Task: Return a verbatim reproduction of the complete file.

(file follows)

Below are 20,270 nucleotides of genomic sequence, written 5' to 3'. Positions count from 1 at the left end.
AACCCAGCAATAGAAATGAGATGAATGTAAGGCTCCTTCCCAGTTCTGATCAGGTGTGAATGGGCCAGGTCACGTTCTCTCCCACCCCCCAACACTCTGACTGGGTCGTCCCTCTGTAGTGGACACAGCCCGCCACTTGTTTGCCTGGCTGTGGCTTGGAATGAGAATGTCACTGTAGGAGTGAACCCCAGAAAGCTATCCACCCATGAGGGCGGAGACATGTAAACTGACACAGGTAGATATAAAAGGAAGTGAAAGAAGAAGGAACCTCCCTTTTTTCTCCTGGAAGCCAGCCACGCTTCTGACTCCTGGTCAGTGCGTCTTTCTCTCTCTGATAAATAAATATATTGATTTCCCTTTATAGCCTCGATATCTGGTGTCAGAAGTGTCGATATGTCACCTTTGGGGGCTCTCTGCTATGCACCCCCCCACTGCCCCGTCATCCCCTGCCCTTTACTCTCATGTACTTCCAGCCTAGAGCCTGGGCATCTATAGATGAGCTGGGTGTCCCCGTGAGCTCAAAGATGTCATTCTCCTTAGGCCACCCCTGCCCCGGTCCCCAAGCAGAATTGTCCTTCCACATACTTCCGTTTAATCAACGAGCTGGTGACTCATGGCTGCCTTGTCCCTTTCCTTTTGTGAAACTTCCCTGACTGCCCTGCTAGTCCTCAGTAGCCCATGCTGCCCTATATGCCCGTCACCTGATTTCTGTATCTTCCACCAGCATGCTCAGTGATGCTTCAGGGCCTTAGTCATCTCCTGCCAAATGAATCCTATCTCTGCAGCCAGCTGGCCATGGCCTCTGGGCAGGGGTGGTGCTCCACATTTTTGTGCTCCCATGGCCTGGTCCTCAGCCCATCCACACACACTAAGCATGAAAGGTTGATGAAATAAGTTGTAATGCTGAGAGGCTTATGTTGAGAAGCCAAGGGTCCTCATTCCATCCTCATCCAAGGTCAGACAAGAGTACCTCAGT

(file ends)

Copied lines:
Below are 20,270 nucleotides of genomic sequence, written 5' to 3'. Positions count from 1 at the left end.
AACCCAGCAATAGAAATGAGATGAATGTAAGGCTCCTTCCCAGTTCTGATCAGGTGTGAATGGGCCAGGTCACGTTCTCTCCCACCCCCCAACACTCTGACTGGGTCGTCCCTCTGTAGTGGACACAGCCCGCCACTTGTTTGCCTGGCTGTGGCTTGGAATGAGAATGTCACTGTAGGAGTGAACCCCAGAAAGCTATCCACCCATGAGGGCGGAGACATGTAAACTGACACAGGTAGATATAAAAGGAAGTGAAAGAAGAAGGAACCTCCCTTTTTTCTCCTGGAAGCCAGCCACGCTTCTGACTCCTGGTCAGTGCGTCTTTCTCTCTCTGATAAATAAATATATTGATTTCCCTTTATAGCCTCGATATCTGGTGTCAGAAGTGTCGATATGTCACCTTTGGGGGCTCTCTGCTATGCACCCCCCCACTGCCCCGTCATCCCCTGCCCTTTACTCTCATGTACTTCCAGCCTAGAGCCTGGGCATCTATAGATGAGCTGGGTGTCCCCGTGAGCTCAAAGATGTCATTCTCCTTAGGCCACCCCTGCCCCGGTCCCCAAGCAGAATTGTCCTTCCACATACTTCCGTTTAATCAACGAGCTGGTGACTCATGGCTGCCTTGTCCCTTTCCTTTTGTGAAACTTCCCTGACTGCCCTGCTAGTCCTCAGTAGCCCATGCTGCCCTATATGCCCGTCACCTGATTTCTGTATCTTCCACCAGCATGCTCAGTGATGCTTCAGGGCCTTAGTCATCTCCTGCCAAATGAATCCTATCTCTGCAGCCAGCTGGCCATGGCCTCTGGGCAGGGGTGGTGCTCCACATTTTTGTGCTCCCATGGCCTGGTCCTCAGCCCATCCACACACACTAAGCATGAAAGGTTGATGAAATAAGTTGTAATGCTGAGAGGCTTATGTTGAGAAGCCAAGGGTCCTCATTCCATCCTCATCCAAGGTCAGACAAGAGTACCTCAGT